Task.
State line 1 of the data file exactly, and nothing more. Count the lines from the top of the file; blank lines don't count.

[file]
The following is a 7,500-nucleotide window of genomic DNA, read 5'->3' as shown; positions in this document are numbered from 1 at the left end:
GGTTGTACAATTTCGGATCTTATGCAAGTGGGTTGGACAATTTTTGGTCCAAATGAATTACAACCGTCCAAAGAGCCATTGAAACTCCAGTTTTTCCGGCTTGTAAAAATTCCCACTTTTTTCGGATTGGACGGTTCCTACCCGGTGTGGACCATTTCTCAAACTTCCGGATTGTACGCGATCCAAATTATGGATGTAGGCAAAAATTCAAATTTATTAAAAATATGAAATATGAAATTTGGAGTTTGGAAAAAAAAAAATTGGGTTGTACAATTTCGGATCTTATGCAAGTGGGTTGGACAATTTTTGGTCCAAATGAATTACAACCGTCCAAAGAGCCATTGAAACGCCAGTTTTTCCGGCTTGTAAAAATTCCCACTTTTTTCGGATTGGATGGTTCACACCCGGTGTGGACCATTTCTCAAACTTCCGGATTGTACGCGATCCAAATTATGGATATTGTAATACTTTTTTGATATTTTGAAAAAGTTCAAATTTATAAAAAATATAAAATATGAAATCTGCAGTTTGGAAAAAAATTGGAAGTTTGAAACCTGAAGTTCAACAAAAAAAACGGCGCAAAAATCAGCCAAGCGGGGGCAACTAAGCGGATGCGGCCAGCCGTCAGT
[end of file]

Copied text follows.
The following is a 7,500-nucleotide window of genomic DNA, read 5'->3' as shown; positions in this document are numbered from 1 at the left end: